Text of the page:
The early 2020s are threatening to be forgotten by filmmakers in the movies and TV shows they produce. COVID-19 seems like it will be around for at least another year, and people are getting tired of it. This puts filmmakers in an uncomfortable position. They want to present as accurate a picture of the year in which the storyline is set, but they want studios and investors to back their productions. 

Films set during the COVID-era are going to be tricky to sell to investors or the public. Although a film or TV show full of actors wearing masks will be true to life, people go to the movies as a way to escape the problems of the real world. Whether they will want to be reminded of the pandemic remains to be seen. 

Then there are the awkward visuals. To be seen as a protagonist that everyone should root for, the stars will have to realistically wear masks during most of their scenes to be true to the times. But this presents a problem for the actor trying to convey emotions and the audience trying to maintain interest in a story told by masked characters.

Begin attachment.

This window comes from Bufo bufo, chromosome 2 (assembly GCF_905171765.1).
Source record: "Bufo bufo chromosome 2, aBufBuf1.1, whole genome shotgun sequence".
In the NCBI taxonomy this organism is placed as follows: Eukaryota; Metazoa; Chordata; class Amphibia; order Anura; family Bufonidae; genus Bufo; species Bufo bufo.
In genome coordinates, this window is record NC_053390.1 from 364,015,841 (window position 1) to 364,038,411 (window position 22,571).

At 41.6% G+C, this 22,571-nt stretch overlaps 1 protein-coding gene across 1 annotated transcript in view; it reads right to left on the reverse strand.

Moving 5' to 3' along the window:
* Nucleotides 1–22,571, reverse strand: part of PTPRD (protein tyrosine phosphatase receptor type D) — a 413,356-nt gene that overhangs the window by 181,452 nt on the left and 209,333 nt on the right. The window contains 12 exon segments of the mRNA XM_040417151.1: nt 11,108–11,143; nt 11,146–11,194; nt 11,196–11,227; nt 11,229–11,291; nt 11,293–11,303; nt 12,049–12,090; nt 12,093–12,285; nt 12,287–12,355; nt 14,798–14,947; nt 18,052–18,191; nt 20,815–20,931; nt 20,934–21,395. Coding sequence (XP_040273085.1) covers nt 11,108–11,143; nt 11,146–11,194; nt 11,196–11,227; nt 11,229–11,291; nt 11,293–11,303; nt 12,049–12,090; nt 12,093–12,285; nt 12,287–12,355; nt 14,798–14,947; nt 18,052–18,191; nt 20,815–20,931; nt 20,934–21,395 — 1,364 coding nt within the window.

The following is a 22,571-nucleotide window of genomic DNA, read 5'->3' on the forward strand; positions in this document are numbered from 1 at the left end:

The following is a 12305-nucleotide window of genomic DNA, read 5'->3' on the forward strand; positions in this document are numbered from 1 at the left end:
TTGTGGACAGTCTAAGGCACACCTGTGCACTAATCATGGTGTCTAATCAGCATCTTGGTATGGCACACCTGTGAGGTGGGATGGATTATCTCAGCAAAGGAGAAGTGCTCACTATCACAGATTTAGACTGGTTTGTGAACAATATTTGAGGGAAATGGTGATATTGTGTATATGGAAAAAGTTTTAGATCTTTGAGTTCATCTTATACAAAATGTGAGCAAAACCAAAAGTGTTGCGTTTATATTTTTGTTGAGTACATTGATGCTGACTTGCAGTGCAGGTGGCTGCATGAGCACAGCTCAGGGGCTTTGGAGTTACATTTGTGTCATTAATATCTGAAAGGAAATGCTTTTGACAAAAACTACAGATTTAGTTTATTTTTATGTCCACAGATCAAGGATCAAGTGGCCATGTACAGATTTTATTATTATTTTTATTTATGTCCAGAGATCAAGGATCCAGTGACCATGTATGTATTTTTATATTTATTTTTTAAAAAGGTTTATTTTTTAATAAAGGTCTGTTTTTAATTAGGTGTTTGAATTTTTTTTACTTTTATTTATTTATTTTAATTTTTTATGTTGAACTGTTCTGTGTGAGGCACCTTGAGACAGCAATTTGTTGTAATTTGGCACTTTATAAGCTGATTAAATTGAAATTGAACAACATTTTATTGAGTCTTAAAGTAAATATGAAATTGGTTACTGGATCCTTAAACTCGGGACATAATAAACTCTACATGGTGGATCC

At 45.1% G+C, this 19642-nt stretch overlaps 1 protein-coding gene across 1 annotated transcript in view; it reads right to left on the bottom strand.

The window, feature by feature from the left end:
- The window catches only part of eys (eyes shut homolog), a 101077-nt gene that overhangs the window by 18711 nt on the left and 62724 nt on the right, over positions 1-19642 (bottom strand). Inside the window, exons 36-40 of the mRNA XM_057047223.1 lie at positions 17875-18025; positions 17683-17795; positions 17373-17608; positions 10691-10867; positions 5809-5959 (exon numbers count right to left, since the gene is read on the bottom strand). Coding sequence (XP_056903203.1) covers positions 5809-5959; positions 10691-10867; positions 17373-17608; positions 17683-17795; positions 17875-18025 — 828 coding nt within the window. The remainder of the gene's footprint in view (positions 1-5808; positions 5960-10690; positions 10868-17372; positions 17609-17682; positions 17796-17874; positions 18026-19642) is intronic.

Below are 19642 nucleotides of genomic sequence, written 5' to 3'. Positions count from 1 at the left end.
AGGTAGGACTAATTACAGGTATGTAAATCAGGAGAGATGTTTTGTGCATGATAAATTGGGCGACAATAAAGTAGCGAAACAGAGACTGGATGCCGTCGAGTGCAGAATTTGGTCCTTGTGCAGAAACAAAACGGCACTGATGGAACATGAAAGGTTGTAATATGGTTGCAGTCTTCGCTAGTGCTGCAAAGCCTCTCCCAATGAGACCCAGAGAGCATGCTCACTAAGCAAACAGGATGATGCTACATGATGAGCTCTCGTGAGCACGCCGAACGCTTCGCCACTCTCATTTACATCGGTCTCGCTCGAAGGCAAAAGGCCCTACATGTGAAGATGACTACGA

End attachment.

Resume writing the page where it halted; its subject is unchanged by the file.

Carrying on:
Creative License to Minimise the COVID References

We might see filmmakers resorting to a bit of creative license to appeal to both the realists in the audience and the aesthetics of the production. Major characters could wear their masks on entering and exiting scenes but take them off when they’re doing the scenes. Crowd scenes may become a thing of the past, and who knows how the directors would handle love scenes.

It will be interesting to see how the industry handles the production of stories set in the early 2020s. They can simply ignore COVID-19 as if it never happened. The only time you may see any reference to it is in historical, true-life stories of the pandemic. But those may be far in the future. Let us get through the real thing first before you start selling the story as entertainment. 

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